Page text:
Fast forward to the age of industrial farming, pharmaceutical dependency, and obsessive sanitization, and it seems like we just don’t need to worry about dirt and its associated organisms getting into our systems anymore. But is that really true? Is the absence of parasitology from the modern medical school curriculum really due to the eradication of parasites from our food sources, pets, and environment, or is it more about a shift in curriculum to a focus on what’s on the agenda of the organizations that fund the curriculum – oftentimes, big pharma? Pharmaceutical companies do manufacture anti-parasitic drugs, too, but most often the mainstream medical community believes that parasites are more of an issue in pets and travel medicine, i.e. third-world and tropical countries, than it is in people, or industrialized regions of the world.
Put your filter on
When it comes to the possibilities for stealth infection in the gut, you may need to decide what makes sense to you. Your conventional practitioner, for example, may not believe it’s a possibility, nor test for anything more than, say, C-Dif, or giardia (if you push for that test). But does that mean that all other possible infectors are ruled out?
To me, it makes sense that if we think our dogs, horses, cats, and other pets need to be de-wormed, and that these creatures jump from the dog run or litter box into our laps – and maybe even lick your face — that it’s possible for some of the parasite ova in them to end up in us. Yuck. Or that, while kids’ fingers are in their mouths and up their noses as a normal development activity, it’s possible for living stuff in whatever they touch gets into us. A healthy system can throw off some. A compromised system cannot. And sometimes, it may be that the overwhelm of a particularly virulent invasion is what compromises the system. The answer is not to hyper-sanitize – that just kills the good guys along with the bad, and leaves us more exposed. So, at the end of the day, I think the images and thoughts of foreign invaders might be why parasitology has dropped from our modern-day vocabulary: it’s just too yuckie. Who wants to talk about that?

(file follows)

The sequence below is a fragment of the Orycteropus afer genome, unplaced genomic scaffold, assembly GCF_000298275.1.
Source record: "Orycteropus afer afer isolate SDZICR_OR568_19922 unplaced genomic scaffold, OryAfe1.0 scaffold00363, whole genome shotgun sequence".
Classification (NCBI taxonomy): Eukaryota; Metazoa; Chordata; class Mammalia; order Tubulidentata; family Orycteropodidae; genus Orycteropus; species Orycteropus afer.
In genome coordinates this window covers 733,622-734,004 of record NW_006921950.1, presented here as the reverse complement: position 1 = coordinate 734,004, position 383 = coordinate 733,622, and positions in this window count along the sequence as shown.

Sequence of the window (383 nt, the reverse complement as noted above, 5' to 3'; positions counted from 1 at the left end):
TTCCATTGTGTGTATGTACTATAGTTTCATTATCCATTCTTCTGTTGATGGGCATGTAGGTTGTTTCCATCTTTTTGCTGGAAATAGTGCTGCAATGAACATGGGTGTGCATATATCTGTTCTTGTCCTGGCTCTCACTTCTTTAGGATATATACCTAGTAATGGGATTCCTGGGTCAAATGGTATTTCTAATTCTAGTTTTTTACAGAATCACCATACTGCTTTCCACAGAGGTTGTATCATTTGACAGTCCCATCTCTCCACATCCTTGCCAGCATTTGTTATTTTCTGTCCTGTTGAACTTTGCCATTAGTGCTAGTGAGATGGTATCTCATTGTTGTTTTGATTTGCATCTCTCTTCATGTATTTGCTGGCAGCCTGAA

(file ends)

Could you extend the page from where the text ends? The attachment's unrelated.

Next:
Probabilities and procedures
We know giardia is a thing for hikers. We know dogs get heart worms. There’s other stuff out there. And if it’s out there, it seems plausible that it’s in here, in our guts, too. If you’re trying a number of preventive protocols and something just seems to be keeping you from making progress, maybe talk with your functional medicine practitioner about the question of parasites. Along with leaky gut, it could be a thing for you – or not. Some tests show some of the parasites; some need to be identified through clinical observation based on how they present and survive the testing process.